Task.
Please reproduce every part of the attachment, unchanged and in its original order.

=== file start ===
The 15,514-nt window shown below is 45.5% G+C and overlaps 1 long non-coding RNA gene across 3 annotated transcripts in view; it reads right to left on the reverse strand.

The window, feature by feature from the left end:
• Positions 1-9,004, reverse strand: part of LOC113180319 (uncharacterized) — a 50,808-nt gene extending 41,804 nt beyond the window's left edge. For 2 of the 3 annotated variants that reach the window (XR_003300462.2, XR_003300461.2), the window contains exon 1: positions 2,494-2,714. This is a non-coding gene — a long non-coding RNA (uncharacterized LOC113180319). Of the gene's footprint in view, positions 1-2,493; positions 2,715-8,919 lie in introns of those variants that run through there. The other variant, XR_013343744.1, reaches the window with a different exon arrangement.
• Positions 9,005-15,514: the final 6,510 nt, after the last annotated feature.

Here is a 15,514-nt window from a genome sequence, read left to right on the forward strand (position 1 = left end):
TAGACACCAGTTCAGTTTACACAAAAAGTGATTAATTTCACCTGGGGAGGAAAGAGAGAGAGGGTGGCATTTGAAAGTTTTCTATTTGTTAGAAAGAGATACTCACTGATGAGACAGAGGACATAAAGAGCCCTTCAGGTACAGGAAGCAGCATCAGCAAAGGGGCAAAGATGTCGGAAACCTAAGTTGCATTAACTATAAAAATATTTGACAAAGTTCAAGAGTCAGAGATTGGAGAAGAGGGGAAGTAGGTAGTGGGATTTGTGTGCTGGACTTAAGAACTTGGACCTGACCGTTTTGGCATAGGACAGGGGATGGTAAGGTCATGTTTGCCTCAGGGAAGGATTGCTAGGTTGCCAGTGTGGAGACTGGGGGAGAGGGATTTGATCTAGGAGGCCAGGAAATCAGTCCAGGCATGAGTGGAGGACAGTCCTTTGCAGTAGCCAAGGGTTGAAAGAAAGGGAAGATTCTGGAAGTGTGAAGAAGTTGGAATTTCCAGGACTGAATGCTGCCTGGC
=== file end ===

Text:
The 15,514-nt window shown below is 45.5% G+C and overlaps 1 long non-coding RNA gene across 3 annotated transcripts in view; it reads right to left on the reverse strand.

The window, feature by feature from the left end:
• Positions 1-9,004, reverse strand: part of LOC113180319 (uncharacterized) — a 50,808-nt gene extending 41,804 nt beyond the window's left edge. For 2 of the 3 annotated variants that reach the window (XR_003300462.2, XR_003300461.2), the window contains exon 1: positions 2,494-2,714. This is a non-coding gene — a long non-coding RNA (uncharacterized LOC113180319). Of the gene's footprint in view, positions 1-2,493; positions 2,715-8,919 lie in introns of those variants that run through there. The other variant, XR_013343744.1, reaches the window with a different exon arrangement.
• Positions 9,005-15,514: the final 6,510 nt, after the last annotated feature.

Here is a 15,514-nt window from a genome sequence, read left to right on the forward strand (position 1 = left end):
TAGACACCAGTTCAGTTTACACAAAAAGTGATTAATTTCACCTGGGGAGGAAAGAGAGAGAGGGTGGCATTTGAAAGTTTTCTATTTGTTAGAAAGAGATACTCACTGATGAGACAGAGGACATAAAGAGCCCTTCAGGTACAGGAAGCAGCATCAGCAAAGGGGCAAAGATGTCGGAAACCTAAGTTGCATTAACTATAAAAATATTTGACAAAGTTCAAGAGTCAGAGATTGGAGAAGAGGGGAAGTAGGTAGTGGGATTTGTGTGCTGGACTTAAGAACTTGGACCTGACCGTTTTGGCATAGGACAGGGGATGGTAAGGTCATGTTTGCCTCAGGGAAGGATTGCTAGGTTGCCAGTGTGGAGACTGGGGGAGAGGGATTTGATCTAGGAGGCCAGGAAATCAGTCCAGGCATGAGTGGAGGACAGTCCTTTGCAGTAGCCAAGGGTTGAAAGAAAGGGAAGATTCTGGAAGTGTGAAGAAGTTGGAATTTCCAGGACTGAATGCTGCCTGGC